Q Y = A e m / [ ( A s c a t r e f A s c a t s a m p l e ) * k Re d P M T / N I R P M T ]
where A is the fluorescence peak area, Aem is the area of the emission peak after spectral correction, and Ascatref and Ascatsample represent the area of the Rayleigh scattering peak of the reference sample and the measured sample, respectively. kRed-PMT/NIR-PMT denotes the proportion between the sensitivities of the red and near-infrared detectors. An integral calculation was performed to obtain the QY of the PEN–PZN–PT crystals, which was found to be 0.00059%. This value is higher than the quantum yield of the reported rare earth Er3+ modified glass system [30,31], and the glass-based material cannot obtain the same excellent electrical properties. Hence, the PEN–PZN–PT crystals have potential application in optical-electrical devices.
Figure 7 shows a possible luminescence mechanism and an energy level diagram of the PEN–PZN–PT crystals at 980 nm excitation. Firstly, the Er3+ located at the ground state 4I15/2 are excited to 4I11/2 through the ground state absorption (GSA) process and undergo small proportion relaxation to 4I13/2 by non-radiative (NR) transitions. The Er3+ at 4I11/2 and 4I13/2 level start absorbing photons and then get to the 4F7/2 and 4F9/2 levels through excited state absorption (ESA). Then, the Er3+ at 4I11/2 are excited to the 4F7/2 level through energy transfer (ET): 4I11/2 + 4I11/24I15/2 + 4F7/2. Afterwards, the Er3+ at the 4F7/2 level reach the 2H11/2, 4S3/2, and 4F9/2 levels by non-radiative transition. Finally, the Er3+ ions return to the ground state, with (2H11/2, 4S3/2) → 4I15/2 and 4F9/24I15/2 emitting green and red light, respectively. The above mechanism is a two-photon excitation process, which is consistent with other materials doped with Er3+ [32,33].

4. Conclusions

In this work, PEN–PZN–PT crystals with a pure perovskite structure were first obtained using the high-temperature flux method. The electric properties of the crystals have been greatly improved. The Curie temperature Tc increased from 170 °C for the PZN–9PT crystals to 250 °C for the PEN–PZN–PT crystals. The coercive field Ec of the PEN–PZN–PT crystals reached 33.92 kV/cm, which is about nine times higher than that of the PZN-9PT system. Furthermore, PEN–PZN–PT crystals produce a UC with a strong green light when excited by a 980 nm laser. The luminescence intensity of all the emission peaks decreased across an increasing temperatures range of 298 to 478 K. In addition, the absolute QY for the crystals was found to be 0.00059%. The results make PEN–PZN–PT crystals a potential candidate for optoelectronic devices.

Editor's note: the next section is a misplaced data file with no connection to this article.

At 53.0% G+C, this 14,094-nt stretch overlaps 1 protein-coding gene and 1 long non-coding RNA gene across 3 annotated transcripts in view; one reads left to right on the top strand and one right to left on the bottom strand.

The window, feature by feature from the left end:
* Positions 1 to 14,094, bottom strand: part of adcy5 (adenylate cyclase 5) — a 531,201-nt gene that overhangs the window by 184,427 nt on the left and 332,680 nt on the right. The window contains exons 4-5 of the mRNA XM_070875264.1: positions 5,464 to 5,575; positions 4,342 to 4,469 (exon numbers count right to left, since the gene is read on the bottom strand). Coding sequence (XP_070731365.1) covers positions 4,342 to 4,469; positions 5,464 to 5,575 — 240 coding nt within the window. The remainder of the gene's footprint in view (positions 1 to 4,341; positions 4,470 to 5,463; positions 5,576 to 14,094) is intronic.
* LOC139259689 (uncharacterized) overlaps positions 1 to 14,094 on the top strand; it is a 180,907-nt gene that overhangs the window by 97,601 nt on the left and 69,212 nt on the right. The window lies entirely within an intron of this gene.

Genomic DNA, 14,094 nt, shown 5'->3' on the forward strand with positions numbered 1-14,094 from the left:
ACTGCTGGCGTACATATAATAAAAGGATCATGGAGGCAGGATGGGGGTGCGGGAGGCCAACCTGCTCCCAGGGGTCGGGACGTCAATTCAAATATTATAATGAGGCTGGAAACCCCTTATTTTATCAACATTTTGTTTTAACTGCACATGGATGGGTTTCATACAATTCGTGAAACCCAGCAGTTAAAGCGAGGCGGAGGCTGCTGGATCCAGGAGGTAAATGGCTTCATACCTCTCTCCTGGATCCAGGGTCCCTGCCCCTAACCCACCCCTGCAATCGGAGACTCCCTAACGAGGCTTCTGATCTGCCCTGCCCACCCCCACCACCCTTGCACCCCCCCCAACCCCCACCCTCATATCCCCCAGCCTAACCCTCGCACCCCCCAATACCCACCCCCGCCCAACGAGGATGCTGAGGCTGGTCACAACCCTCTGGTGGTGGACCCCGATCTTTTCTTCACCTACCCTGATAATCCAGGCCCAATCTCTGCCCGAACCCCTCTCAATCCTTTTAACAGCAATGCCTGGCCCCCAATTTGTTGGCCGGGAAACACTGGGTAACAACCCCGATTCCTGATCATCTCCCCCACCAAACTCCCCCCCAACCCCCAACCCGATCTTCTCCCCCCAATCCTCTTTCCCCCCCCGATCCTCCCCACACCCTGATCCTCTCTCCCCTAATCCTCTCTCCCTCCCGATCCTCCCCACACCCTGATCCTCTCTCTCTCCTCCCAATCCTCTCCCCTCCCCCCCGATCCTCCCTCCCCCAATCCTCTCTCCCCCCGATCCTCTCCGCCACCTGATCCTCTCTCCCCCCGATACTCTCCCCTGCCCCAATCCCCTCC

Author Contributions

Conceptualization, Z.X.; methodology, Y.C.; formal analysis, Y.C.; investigation, Y.C.; resources, Z.X.; writing—original draft preparation, Y.C.; writing—review and editing, Z.X.; F.G.; P.F.; X.L.; W.L.; A.H.; Q.Z.; supervision, Z.X. All authors have read and agreed to the published version of the manuscript.

Funding

This work was supported by the National Natural Science Foundation of China (Grant Nos. 51772235 and 11704249) the Shaanxi Key Laboratory Fundament Research Foundation (14JK1333) and the Shaanxi Key Laboratory of Optoelectronic Functional Materials and Devices (Grant No. 2015SZSJ-59-5).

Conflicts of Interest

The authors declare no conflict of interest.

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Figure 1. XRD profiles of (a) crystal powder and(b) [110]-oriented crystals. (c) An SEM image of the crystals. (d) An energy dispersive system (EDS) spectrum of crystals.
Figure 1. XRD profiles of (a) crystal powder and(b) [110]-oriented crystals. (c) An SEM image of the crystals. (d) An energy dispersive system (EDS) spectrum of crystals.
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Figure 2. The dependence of the dielectric constant (ε′) and dielectric loss (tanδ) on the temperature of [110] crystals at different frequencies (1 kHz to 1 MHz).
Figure 2. The dependence of the dielectric constant (ε′) and dielectric loss (tanδ) on the temperature of [110] crystals at different frequencies (1 kHz to 1 MHz).
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Figure 3. Polarization-electric field (P-E) hysteresis loops for crystals under different electric fields at room temperature.
Figure 3. Polarization-electric field (P-E) hysteresis loops for crystals under different electric fields at room temperature.
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Figure 4. The optical absorption spectrum of the 15PEN–63PZN–22PT crystals.
Figure 4. The optical absorption spectrum of the 15PEN–63PZN–22PT crystals.
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Figure 5. (a) Upconversion photoluminescence (UL PL) (λex = 980 nm) spectra of the crystals at different temperatures. (b) The dependence of luminescence intensity on temperature located at different wavelengths.
Figure 5. (a) Upconversion photoluminescence (UL PL) (λex = 980 nm) spectra of the crystals at different temperatures. (b) The dependence of luminescence intensity on temperature located at different wavelengths.
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Figure 6. (a) The quantum yield (QY) emission spectra of the crystals under 980 nm excitation. (b) The QY scatter spectra of the crystals under 980 nm excitation.
Figure 6. (a) The quantum yield (QY) emission spectra of the crystals under 980 nm excitation. (b) The QY scatter spectra of the crystals under 980 nm excitation.
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Figure 7. Energy level diagram of the crystals and possible luminescence mechanism under 980 nm excitation. Legend: ESA, excited state absorption; ET, energy transfer; GSA, ground state absorption; NR, non-radiative.
Figure 7. Energy level diagram of the crystals and possible luminescence mechanism under 980 nm excitation. Legend: ESA, excited state absorption; ET, energy transfer; GSA, ground state absorption; NR, non-radiative.